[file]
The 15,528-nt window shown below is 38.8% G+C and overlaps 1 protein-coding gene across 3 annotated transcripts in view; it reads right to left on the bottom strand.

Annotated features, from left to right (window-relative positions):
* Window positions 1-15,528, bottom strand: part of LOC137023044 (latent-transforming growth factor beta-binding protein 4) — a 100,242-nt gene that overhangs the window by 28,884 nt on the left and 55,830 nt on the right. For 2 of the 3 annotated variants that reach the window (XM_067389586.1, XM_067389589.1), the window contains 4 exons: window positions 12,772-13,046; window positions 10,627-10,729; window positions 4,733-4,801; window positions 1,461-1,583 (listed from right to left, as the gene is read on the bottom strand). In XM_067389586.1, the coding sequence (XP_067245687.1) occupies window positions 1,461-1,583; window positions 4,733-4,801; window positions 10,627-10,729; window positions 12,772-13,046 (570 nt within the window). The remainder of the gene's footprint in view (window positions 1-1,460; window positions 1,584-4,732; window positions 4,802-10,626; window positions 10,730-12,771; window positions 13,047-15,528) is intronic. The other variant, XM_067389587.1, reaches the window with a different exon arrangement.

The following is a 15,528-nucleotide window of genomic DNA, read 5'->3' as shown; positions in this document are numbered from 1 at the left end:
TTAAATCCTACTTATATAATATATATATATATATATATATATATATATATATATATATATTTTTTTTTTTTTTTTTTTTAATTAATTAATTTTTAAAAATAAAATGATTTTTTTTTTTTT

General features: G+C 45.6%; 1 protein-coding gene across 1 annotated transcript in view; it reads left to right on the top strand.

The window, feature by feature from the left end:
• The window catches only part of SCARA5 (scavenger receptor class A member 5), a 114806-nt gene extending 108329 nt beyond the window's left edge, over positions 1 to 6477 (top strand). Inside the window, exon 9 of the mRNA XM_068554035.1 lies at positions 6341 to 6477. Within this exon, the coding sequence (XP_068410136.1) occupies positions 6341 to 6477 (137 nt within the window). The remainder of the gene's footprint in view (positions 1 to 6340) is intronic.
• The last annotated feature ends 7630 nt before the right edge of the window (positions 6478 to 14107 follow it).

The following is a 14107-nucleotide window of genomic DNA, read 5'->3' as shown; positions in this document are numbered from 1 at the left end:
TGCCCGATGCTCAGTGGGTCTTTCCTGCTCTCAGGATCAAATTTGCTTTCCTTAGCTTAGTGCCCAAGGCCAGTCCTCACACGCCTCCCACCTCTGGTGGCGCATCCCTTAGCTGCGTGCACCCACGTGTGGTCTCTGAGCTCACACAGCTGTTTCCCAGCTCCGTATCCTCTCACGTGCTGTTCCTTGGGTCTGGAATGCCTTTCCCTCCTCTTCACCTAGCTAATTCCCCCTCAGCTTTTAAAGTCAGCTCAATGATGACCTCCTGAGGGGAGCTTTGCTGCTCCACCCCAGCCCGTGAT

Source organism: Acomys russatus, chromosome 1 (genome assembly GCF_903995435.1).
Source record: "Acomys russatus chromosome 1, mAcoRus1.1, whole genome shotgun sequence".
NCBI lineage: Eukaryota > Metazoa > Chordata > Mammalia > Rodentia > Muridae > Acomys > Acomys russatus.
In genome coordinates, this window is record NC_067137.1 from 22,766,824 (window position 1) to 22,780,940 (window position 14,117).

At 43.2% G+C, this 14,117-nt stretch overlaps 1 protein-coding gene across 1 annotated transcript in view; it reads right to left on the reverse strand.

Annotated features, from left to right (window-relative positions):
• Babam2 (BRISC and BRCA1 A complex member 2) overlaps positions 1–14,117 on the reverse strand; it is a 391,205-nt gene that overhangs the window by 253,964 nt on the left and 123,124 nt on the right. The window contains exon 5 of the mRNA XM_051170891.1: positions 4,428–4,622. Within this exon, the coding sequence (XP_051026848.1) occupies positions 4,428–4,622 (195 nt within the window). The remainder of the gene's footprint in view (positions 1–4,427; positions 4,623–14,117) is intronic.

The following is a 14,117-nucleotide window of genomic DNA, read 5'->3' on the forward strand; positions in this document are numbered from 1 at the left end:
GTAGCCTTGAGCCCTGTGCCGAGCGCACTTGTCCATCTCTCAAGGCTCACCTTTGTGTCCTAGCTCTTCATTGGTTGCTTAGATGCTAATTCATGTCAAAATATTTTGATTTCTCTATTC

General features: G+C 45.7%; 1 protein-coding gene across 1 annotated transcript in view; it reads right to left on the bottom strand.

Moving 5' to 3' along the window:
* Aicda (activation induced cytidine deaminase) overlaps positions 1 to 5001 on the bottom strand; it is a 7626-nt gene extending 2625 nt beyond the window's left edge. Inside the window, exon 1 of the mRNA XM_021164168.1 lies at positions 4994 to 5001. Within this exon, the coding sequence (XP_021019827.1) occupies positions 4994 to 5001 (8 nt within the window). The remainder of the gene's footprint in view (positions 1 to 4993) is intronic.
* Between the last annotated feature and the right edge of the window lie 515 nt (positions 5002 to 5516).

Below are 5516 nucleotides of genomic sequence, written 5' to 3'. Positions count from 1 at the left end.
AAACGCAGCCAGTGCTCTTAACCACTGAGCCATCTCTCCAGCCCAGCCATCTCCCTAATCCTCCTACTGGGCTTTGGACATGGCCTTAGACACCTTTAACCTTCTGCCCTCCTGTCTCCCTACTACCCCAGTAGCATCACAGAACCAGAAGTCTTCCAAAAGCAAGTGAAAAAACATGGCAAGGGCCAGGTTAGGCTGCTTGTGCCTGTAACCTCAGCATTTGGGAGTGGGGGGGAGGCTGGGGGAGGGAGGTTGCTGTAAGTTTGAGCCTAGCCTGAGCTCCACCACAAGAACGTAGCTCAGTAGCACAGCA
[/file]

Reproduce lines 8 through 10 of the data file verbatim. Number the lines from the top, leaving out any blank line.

• The window catches only part of SCARA5 (scavenger receptor class A member 5), a 114806-nt gene extending 108329 nt beyond the window's left edge, over positions 1 to 6477 (top strand). Inside the window, exon 9 of the mRNA XM_068554035.1 lies at positions 6341 to 6477. Within this exon, the coding sequence (XP_068410136.1) occupies positions 6341 to 6477 (137 nt within the window). The remainder of the gene's footprint in view (positions 1 to 6340) is intronic.
• The last annotated feature ends 7630 nt before the right edge of the window (positions 6478 to 14107 follow it).

The following is a 14107-nucleotide window of genomic DNA, read 5'->3' as shown; positions in this document are numbered from 1 at the left end: